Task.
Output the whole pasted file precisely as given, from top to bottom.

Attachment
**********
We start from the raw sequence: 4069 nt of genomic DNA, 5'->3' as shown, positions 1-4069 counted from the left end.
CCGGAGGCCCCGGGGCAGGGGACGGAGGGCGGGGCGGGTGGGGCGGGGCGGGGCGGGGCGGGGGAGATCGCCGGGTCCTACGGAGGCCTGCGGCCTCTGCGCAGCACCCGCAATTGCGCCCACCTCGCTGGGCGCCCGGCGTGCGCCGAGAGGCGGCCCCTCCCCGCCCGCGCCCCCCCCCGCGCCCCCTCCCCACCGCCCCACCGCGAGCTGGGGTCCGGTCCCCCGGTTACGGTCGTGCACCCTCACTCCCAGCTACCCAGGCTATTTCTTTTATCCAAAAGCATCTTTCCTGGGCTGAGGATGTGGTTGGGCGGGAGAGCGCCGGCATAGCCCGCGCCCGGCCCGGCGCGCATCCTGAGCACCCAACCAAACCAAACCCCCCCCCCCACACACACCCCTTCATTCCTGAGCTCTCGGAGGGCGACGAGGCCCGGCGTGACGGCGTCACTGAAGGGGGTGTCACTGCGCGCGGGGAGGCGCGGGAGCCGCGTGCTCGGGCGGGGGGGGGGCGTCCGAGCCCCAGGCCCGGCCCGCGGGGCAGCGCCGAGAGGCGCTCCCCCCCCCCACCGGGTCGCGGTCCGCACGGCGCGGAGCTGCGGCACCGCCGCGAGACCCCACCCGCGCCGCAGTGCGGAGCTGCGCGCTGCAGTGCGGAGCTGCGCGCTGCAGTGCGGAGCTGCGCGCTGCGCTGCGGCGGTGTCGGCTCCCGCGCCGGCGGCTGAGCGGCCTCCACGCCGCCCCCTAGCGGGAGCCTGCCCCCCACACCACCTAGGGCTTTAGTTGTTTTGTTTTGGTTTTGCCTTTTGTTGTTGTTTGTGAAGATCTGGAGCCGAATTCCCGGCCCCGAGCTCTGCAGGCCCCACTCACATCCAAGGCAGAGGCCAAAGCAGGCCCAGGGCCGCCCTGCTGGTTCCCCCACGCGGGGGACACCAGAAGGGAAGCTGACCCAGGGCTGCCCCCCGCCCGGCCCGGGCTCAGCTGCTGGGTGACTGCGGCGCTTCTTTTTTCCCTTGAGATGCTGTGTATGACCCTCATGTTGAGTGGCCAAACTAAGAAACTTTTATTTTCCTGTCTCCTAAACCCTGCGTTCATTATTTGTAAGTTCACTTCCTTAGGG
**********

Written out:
We start from the raw sequence: 4069 nt of genomic DNA, 5'->3' as shown, positions 1-4069 counted from the left end.
CCGGAGGCCCCGGGGCAGGGGACGGAGGGCGGGGCGGGTGGGGCGGGGCGGGGCGGGGCGGGGGAGATCGCCGGGTCCTACGGAGGCCTGCGGCCTCTGCGCAGCACCCGCAATTGCGCCCACCTCGCTGGGCGCCCGGCGTGCGCCGAGAGGCGGCCCCTCCCCGCCCGCGCCCCCCCCCGCGCCCCCTCCCCACCGCCCCACCGCGAGCTGGGGTCCGGTCCCCCGGTTACGGTCGTGCACCCTCACTCCCAGCTACCCAGGCTATTTCTTTTATCCAAAAGCATCTTTCCTGGGCTGAGGATGTGGTTGGGCGGGAGAGCGCCGGCATAGCCCGCGCCCGGCCCGGCGCGCATCCTGAGCACCCAACCAAACCAAACCCCCCCCCCCACACACACCCCTTCATTCCTGAGCTCTCGGAGGGCGACGAGGCCCGGCGTGACGGCGTCACTGAAGGGGGTGTCACTGCGCGCGGGGAGGCGCGGGAGCCGCGTGCTCGGGCGGGGGGGGGGCGTCCGAGCCCCAGGCCCGGCCCGCGGGGCAGCGCCGAGAGGCGCTCCCCCCCCCCACCGGGTCGCGGTCCGCACGGCGCGGAGCTGCGGCACCGCCGCGAGACCCCACCCGCGCCGCAGTGCGGAGCTGCGCGCTGCAGTGCGGAGCTGCGCGCTGCAGTGCGGAGCTGCGCGCTGCGCTGCGGCGGTGTCGGCTCCCGCGCCGGCGGCTGAGCGGCCTCCACGCCGCCCCCTAGCGGGAGCCTGCCCCCCACACCACCTAGGGCTTTAGTTGTTTTGTTTTGGTTTTGCCTTTTGTTGTTGTTTGTGAAGATCTGGAGCCGAATTCCCGGCCCCGAGCTCTGCAGGCCCCACTCACATCCAAGGCAGAGGCCAAAGCAGGCCCAGGGCCGCCCTGCTGGTTCCCCCACGCGGGGGACACCAGAAGGGAAGCTGACCCAGGGCTGCCCCCCGCCCGGCCCGGGCTCAGCTGCTGGGTGACTGCGGCGCTTCTTTTTTCCCTTGAGATGCTGTGTATGACCCTCATGTTGAGTGGCCAAACTAAGAAACTTTTATTTTCCTGTCTCCTAAACCCTGCGTTCATTATTTGTAAGTTCACTTCCTTAGGG